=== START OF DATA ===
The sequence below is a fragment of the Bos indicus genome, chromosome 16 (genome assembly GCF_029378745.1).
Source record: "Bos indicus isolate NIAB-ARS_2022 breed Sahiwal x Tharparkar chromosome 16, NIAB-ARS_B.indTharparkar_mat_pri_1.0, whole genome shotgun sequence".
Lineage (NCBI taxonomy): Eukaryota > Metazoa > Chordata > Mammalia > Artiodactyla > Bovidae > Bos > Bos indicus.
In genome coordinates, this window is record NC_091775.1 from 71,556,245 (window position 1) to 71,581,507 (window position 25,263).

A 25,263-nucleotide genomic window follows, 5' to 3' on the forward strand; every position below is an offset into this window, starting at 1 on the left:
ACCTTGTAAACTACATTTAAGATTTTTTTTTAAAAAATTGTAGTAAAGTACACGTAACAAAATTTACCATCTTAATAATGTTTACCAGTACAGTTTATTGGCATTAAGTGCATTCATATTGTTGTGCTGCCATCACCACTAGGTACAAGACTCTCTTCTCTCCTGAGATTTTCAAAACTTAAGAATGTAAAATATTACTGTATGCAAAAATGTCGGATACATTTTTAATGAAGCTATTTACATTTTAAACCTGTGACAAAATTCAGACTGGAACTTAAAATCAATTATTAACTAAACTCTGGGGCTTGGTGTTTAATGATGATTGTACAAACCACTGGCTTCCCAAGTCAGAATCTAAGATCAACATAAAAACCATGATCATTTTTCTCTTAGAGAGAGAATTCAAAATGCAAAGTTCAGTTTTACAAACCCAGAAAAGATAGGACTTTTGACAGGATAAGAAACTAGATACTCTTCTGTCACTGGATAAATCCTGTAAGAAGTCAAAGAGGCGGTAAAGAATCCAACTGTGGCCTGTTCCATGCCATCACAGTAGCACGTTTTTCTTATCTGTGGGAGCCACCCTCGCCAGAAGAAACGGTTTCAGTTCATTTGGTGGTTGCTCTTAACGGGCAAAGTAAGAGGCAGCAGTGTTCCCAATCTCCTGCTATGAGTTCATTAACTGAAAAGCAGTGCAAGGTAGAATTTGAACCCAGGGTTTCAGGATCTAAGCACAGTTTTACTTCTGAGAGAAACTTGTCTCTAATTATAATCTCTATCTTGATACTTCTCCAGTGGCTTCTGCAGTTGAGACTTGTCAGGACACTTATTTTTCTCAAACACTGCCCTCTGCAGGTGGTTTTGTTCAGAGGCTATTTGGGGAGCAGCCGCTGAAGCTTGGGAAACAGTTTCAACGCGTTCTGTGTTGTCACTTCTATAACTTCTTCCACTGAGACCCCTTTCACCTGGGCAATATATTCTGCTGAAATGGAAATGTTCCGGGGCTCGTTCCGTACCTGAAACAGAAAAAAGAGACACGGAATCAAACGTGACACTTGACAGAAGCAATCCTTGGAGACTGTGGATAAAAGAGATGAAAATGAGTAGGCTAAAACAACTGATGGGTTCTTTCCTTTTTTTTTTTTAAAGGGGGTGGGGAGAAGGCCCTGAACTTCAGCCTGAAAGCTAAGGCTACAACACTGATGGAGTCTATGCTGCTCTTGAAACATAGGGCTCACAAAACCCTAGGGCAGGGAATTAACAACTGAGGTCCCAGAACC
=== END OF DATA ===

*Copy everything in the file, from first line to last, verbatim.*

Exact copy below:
The sequence below is a fragment of the Bos indicus genome, chromosome 16 (genome assembly GCF_029378745.1).
Source record: "Bos indicus isolate NIAB-ARS_2022 breed Sahiwal x Tharparkar chromosome 16, NIAB-ARS_B.indTharparkar_mat_pri_1.0, whole genome shotgun sequence".
Lineage (NCBI taxonomy): Eukaryota > Metazoa > Chordata > Mammalia > Artiodactyla > Bovidae > Bos > Bos indicus.
In genome coordinates, this window is record NC_091775.1 from 71,556,245 (window position 1) to 71,581,507 (window position 25,263).

A 25,263-nucleotide genomic window follows, 5' to 3' on the forward strand; every position below is an offset into this window, starting at 1 on the left:
ACCTTGTAAACTACATTTAAGATTTTTTTTTAAAAAATTGTAGTAAAGTACACGTAACAAAATTTACCATCTTAATAATGTTTACCAGTACAGTTTATTGGCATTAAGTGCATTCATATTGTTGTGCTGCCATCACCACTAGGTACAAGACTCTCTTCTCTCCTGAGATTTTCAAAACTTAAGAATGTAAAATATTACTGTATGCAAAAATGTCGGATACATTTTTAATGAAGCTATTTACATTTTAAACCTGTGACAAAATTCAGACTGGAACTTAAAATCAATTATTAACTAAACTCTGGGGCTTGGTGTTTAATGATGATTGTACAAACCACTGGCTTCCCAAGTCAGAATCTAAGATCAACATAAAAACCATGATCATTTTTCTCTTAGAGAGAGAATTCAAAATGCAAAGTTCAGTTTTACAAACCCAGAAAAGATAGGACTTTTGACAGGATAAGAAACTAGATACTCTTCTGTCACTGGATAAATCCTGTAAGAAGTCAAAGAGGCGGTAAAGAATCCAACTGTGGCCTGTTCCATGCCATCACAGTAGCACGTTTTTCTTATCTGTGGGAGCCACCCTCGCCAGAAGAAACGGTTTCAGTTCATTTGGTGGTTGCTCTTAACGGGCAAAGTAAGAGGCAGCAGTGTTCCCAATCTCCTGCTATGAGTTCATTAACTGAAAAGCAGTGCAAGGTAGAATTTGAACCCAGGGTTTCAGGATCTAAGCACAGTTTTACTTCTGAGAGAAACTTGTCTCTAATTATAATCTCTATCTTGATACTTCTCCAGTGGCTTCTGCAGTTGAGACTTGTCAGGACACTTATTTTTCTCAAACACTGCCCTCTGCAGGTGGTTTTGTTCAGAGGCTATTTGGGGAGCAGCCGCTGAAGCTTGGGAAACAGTTTCAACGCGTTCTGTGTTGTCACTTCTATAACTTCTTCCACTGAGACCCCTTTCACCTGGGCAATATATTCTGCTGAAATGGAAATGTTCCGGGGCTCGTTCCGTACCTGAAACAGAAAAAAGAGACACGGAATCAAACGTGACACTTGACAGAAGCAATCCTTGGAGACTGTGGATAAAAGAGATGAAAATGAGTAGGCTAAAACAACTGATGGGTTCTTTCCTTTTTTTTTTTTAAAGGGGGTGGGGAGAAGGCCCTGAACTTCAGCCTGAAAGCTAAGGCTACAACACTGATGGAGTCTATGCTGCTCTTGAAACATAGGGCTCACAAAACCCTAGGGCAGGGAATTAACAACTGAGGTCCCAGAACC